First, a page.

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Year : 2017  |  Volume : 24  |  Issue : 4  |  Page : 205-209

Histological types of soft-tissue sarcomas at the lagos university teaching hospital

Department of Anatomic and Molecular Pathology, Lagos University Teaching Hospital, Lagos, Nigeria

Correspondence Address:
Dr. Nzechukwu Zimudo Ikeri
Department of Anatomic and Molecular Pathology, Lagos University Teaching Hospital, PMB 12003, Idi-Araba, Lagos
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Source of Support: None, Conflict of Interest: None

DOI: 10.4103/npmj.npmj_146_17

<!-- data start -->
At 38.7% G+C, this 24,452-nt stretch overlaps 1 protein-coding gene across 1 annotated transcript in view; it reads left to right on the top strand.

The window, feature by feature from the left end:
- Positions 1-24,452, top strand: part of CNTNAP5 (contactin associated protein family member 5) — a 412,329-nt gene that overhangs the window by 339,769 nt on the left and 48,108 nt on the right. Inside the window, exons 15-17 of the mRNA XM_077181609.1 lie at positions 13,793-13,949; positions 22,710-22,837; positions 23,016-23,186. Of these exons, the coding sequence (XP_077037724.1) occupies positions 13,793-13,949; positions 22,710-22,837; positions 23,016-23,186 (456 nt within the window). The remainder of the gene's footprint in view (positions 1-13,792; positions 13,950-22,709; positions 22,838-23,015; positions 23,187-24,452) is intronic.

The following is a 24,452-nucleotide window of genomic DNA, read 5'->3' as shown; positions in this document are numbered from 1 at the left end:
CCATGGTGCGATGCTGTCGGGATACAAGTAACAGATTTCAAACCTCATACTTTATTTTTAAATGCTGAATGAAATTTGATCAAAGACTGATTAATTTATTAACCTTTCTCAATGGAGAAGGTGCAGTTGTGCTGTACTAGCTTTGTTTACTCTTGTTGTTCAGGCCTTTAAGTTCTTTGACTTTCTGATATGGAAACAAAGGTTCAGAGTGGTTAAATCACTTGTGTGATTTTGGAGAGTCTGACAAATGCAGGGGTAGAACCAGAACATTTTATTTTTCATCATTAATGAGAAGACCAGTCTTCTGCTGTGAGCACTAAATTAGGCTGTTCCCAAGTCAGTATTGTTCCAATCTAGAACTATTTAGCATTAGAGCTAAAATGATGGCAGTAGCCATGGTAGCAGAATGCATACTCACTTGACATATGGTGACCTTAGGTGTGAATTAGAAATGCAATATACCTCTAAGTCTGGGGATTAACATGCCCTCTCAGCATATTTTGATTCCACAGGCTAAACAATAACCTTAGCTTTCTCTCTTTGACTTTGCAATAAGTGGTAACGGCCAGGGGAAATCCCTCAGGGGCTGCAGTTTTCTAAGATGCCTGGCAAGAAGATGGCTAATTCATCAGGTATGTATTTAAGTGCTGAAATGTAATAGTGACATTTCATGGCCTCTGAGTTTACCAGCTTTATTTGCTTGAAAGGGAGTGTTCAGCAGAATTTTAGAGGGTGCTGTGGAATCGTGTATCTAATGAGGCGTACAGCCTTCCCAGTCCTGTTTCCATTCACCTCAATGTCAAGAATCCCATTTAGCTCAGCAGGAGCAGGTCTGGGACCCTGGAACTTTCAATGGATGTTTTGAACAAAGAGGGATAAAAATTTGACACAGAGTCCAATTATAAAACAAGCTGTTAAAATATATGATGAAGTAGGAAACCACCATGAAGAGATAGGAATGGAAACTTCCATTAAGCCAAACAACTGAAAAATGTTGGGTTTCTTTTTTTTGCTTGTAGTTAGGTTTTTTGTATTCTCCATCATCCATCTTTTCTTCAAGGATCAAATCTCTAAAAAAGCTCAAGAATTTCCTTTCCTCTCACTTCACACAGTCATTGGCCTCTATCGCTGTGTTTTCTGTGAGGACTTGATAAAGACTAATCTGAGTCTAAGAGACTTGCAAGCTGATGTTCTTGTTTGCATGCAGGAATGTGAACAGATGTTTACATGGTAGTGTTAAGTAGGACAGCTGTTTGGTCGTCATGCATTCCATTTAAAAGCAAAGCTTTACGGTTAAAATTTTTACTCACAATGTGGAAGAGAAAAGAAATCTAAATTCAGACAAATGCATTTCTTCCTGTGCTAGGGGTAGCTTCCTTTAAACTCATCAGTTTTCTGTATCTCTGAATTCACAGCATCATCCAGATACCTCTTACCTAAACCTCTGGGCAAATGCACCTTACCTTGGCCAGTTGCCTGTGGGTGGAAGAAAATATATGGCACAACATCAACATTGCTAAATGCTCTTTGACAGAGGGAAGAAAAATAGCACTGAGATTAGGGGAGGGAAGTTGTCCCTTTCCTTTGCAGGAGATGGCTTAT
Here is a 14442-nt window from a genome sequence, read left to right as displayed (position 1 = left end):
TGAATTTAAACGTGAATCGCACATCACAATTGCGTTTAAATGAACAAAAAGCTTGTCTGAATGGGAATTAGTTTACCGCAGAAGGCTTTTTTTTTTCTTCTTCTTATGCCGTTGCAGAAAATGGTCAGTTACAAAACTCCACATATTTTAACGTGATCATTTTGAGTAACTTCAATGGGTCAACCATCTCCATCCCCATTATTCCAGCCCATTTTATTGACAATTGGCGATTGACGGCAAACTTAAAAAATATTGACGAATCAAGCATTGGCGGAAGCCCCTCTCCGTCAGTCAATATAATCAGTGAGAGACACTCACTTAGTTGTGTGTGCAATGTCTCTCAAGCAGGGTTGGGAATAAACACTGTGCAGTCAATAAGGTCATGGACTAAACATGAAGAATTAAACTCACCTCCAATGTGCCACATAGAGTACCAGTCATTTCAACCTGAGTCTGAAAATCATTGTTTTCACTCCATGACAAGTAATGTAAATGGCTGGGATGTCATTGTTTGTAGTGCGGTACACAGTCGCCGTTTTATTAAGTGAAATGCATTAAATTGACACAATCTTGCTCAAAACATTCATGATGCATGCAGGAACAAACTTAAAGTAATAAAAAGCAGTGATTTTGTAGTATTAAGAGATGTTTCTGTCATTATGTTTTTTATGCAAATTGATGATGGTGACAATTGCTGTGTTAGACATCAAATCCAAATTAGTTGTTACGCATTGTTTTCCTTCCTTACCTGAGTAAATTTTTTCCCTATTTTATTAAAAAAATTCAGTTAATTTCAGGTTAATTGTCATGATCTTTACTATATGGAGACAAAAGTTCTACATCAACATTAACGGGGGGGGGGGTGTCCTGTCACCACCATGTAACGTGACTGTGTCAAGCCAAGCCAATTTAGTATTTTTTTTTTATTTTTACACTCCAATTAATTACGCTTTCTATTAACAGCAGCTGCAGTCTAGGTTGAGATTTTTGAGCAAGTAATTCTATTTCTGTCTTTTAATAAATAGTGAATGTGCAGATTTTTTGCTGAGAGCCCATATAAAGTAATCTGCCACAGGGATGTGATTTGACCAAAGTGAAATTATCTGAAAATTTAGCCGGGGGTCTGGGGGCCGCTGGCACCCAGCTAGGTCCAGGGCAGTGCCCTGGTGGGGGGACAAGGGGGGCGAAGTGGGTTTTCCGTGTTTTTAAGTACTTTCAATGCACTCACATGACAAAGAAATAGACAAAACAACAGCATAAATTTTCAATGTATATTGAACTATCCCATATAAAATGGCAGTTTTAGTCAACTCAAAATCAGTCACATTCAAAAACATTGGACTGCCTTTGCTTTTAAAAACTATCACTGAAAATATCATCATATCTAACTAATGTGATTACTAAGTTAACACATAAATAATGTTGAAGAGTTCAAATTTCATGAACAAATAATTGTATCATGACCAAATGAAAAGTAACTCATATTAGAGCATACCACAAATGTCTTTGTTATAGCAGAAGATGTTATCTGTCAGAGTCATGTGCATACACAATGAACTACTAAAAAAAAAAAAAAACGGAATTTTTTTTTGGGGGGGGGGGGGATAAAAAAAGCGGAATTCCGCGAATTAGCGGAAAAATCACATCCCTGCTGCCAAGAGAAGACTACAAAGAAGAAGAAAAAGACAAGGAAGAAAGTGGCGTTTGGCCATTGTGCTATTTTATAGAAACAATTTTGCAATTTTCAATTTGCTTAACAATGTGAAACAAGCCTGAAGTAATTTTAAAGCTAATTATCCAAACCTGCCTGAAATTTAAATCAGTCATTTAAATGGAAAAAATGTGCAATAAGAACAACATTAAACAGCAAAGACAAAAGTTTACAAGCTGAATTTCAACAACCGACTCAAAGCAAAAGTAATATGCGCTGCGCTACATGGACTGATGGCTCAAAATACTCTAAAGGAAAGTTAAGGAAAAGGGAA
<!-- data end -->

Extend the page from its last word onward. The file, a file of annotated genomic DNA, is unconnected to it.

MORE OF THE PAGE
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Objective: There is scanty data on histologically diagnosed soft-tissue sarcomas in the Nigerian literature. This is due to paucity of facilities for ancillary testing as well as a dearth of specialist soft tissue pathologists. Knowledge however of the common soft-tissue sarcomas is vital for the establishment of an effective sarcoma service. The aim of this study, therefore, was to determine the histological spectrum of soft-tissue sarcomas in Lagos, Nigeria. Materials and Methods: Archival haematoxylin and eosin (H and E)-stained slides were retrieved and reviewed by a team of soft-tissue pathologists at the Royal National Orthopaedic Hospital, London, UK. Immunohistochemistry and fluorescent in situ hybridisation studies were performed on cases without definitive diagnosis on routine H and E. Results: Fifty-two cases were studied. The male-to-female ratio was 1:1.3, with a median age of 33 years. Most sarcomas (57.5%) were of intermediate malignant potential according to 2013 World Health Organization classification. Kaposi sarcoma (37.5%), undifferentiated sarcomas (22.5%), dermatofibrosarcoma protuberans (15%) and myxofibrosarcomas (7.5%) were the most common sarcomas seen in adults. There was no case of liposarcoma. Sarcomas in the younger age group (<20 years) accounted for 23.1% of cases with embryonal rhabdomyosarcoma accounting for the majority. Conclusion: Soft-tissue sarcomas in adults in Lagos Nigeria show a different morphologic spectrum than those reported in Western countries.

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